The problems of inequality are first laid out in Mary’s Magnificat.
Those with power and money who can self-isolate on a private yacht in the Carribean,
Their problems pale in comparison to migrant workers squashed in a one-bedroom shack in the countryside near Leamington.
While some of us are purchasing the most gifts ever to fill the stockings of our loved ones,
Some have remembered those who are less fortunate,
With increased givings to Food Banks this holiday season,
As people are realizing that those without jobs,
and for others in these precarious times,
That the basic necessities, like food, are harder to come by.
These are fearful times we’re in.
Fear is a normal response to this strange and unaccustomed situation we’re in as a global society.
It is appropriate to be afraid of this virus,
which is so powerful, that it has brought the world to its knees.
And yet, in the midst of the fear, we hear the words of the angel
To those on their knees:
“do not be afraid!”
The promise of divine blessing,
(Do not be afraid!)
The Good news of great joy: a vaccination for all the people!
(well at least those who want it in developed countries.)
The promise of the past two weeks of renewed life, and hope,
re-established community, not quite yet, but soon, just over the horizon!
To you is born this day, the angel proclaims…
A promise of Salvation; of restored community
—God’s people gathered together once again, of families re-united…
how we long for this possibility this Christmas.
The promise of Emmanuel, God with us.
God truly and utterly and completely with us.
So do not be afraid,
We need this message!
Of promise, of hope, of good news of great joy!
We long for that distant far-off time, maybe next Christmas,
where we’ll be back to how things were (more or less).
The anticipation is almost unbearable,
Because the situation is what we can comprehend.
The sign of this promise: is a baby, in a diaper, lying in a manger,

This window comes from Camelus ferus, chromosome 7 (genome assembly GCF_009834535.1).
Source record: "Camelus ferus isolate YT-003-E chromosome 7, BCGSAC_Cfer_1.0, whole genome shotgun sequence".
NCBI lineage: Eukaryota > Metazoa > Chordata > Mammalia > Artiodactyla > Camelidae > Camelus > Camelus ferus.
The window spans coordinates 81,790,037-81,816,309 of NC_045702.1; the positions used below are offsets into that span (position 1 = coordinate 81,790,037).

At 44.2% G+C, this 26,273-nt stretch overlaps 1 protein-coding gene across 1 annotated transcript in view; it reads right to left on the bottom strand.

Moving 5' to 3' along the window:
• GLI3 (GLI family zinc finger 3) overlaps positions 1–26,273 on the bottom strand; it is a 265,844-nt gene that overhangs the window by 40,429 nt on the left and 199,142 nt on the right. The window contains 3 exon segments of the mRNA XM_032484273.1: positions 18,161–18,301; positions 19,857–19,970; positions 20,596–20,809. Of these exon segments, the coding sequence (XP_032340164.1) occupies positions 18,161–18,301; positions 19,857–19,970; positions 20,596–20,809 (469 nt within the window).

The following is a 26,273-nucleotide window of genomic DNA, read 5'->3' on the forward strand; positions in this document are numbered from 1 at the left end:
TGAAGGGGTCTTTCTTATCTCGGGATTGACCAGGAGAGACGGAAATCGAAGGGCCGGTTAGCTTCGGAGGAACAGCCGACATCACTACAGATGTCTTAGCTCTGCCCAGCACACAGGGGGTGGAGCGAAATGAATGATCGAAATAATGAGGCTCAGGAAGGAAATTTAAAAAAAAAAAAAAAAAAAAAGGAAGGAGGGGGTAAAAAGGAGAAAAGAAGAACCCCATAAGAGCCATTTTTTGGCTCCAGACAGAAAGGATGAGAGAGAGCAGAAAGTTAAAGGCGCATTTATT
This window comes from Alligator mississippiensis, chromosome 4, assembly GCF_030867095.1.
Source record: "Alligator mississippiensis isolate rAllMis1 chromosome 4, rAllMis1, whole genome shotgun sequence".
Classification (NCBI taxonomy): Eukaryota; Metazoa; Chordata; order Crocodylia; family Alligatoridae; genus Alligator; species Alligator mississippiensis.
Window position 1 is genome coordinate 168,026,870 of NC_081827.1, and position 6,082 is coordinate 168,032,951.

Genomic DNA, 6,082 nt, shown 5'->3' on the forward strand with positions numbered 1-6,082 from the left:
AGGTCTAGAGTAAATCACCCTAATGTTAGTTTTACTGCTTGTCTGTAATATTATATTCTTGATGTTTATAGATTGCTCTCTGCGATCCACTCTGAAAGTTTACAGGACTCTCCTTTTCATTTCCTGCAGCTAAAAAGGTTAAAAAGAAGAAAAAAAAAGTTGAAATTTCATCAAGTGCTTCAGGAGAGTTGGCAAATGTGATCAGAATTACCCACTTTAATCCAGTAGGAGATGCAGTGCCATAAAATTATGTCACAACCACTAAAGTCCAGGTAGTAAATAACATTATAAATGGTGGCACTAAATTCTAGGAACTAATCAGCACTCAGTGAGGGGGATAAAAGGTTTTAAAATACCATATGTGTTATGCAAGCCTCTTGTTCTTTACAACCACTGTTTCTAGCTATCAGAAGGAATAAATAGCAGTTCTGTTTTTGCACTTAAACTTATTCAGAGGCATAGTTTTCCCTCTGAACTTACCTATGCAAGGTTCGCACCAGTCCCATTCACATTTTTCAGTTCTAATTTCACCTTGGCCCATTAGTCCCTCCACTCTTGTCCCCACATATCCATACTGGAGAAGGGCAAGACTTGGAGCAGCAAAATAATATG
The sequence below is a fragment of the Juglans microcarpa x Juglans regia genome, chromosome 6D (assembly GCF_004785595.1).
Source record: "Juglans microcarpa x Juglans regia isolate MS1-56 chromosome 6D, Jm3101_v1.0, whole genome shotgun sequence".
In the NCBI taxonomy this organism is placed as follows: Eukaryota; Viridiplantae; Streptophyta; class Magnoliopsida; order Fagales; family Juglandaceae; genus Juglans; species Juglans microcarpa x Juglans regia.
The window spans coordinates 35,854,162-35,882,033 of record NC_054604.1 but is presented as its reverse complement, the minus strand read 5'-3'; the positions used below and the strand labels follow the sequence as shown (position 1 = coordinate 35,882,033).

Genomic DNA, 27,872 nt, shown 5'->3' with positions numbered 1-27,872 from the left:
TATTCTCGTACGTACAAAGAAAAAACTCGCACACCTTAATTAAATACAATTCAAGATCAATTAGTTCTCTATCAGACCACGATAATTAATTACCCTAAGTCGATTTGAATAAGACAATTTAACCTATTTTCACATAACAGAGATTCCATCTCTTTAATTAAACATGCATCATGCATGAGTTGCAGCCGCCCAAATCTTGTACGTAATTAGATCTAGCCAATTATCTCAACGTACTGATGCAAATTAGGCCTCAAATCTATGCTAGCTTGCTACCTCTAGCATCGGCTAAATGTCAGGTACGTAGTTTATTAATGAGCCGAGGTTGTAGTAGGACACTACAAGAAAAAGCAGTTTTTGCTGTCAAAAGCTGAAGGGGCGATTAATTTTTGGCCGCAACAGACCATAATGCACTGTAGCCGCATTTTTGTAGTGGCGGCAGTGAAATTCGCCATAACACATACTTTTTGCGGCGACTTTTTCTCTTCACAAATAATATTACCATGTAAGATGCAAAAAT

It might as well be the Saviour born in a homeless shelter or a truck stop.
Hope lies in the least expected place,
Hope lies in the place of despair.
That’s the Christian interpretation of reality,
that goes counter to the narrative we are presented in photoshopped magazine covers and big-budget CGI-enhanced superhero movies.
No, the promise is not in a Super Soldier serum (or Beskar armour),
but in something smaller and more mundane and ordinary.
The sign for us, might be
finding time and energy for compassion when you barely have any left to give.
COVID fatigue, is real, and puts people in a fog.
It’s hard to be compassionate of others when it takes so much effort to keep your own life together.
2020 was a hard year
I hear news about struggling local restaurants and businesses…
I know I need to help them, but frankly I don’t care, or I don’t have the room to care, and I feel badly about that.
In times of crisis, there’s only so much capacity for compassion,
and we numb ourselves down to get though it.
But the glimpses of hope do shine through.
And they shine through our divine Saviour,
But also through the little saviours all around us,
teachers, public health officials, nurses and doctors and front-line workers,
Medical technicians and engineers, epidemiologists and viral researchers,
These are our mini-Saviours,
Praise God for the scientists who worked on the vaccines,
and yes, even praise God for the Pharmaceutical companies!
Our response must be to join in with the angels and sing:
“Glory to God in the highest heaven,”
As we find meaning and hope in the gloomiest and most depressing time of the year.
It is darkest, they say, right before dawn,
But as the Vaccines are now getting shipped and first VIPs and frontline health care workers are getting their shots,
We praise God where we are, like the shepherds abiding in their fields,
We, though socially distanced, isolating in our homes,
We sing Glory to God in the highest and on earth peace for people whom God favours.
For God favours all people, and offers them peace in the birth of the Messiah.
This Christmas 2020, which by the way hasn’t been cancelled,
We ponder the story of that first Christmas in its similarities to today,
We sing “of the Father’s love begotten,”
Which proclaims the eternal hope beyond the sorrows and tribulations of these COVID times.
This old hymn paints the bigger picture: of God the Alpha and the Omega,
the source, and the ending.
Though we cannot sing together in our sanctuary,
We sing at home with the soloists.
We as followers of that helpless baby,
even in these dismal and fearful times, turn to Praise of our God incarnate,
evermore and evermore.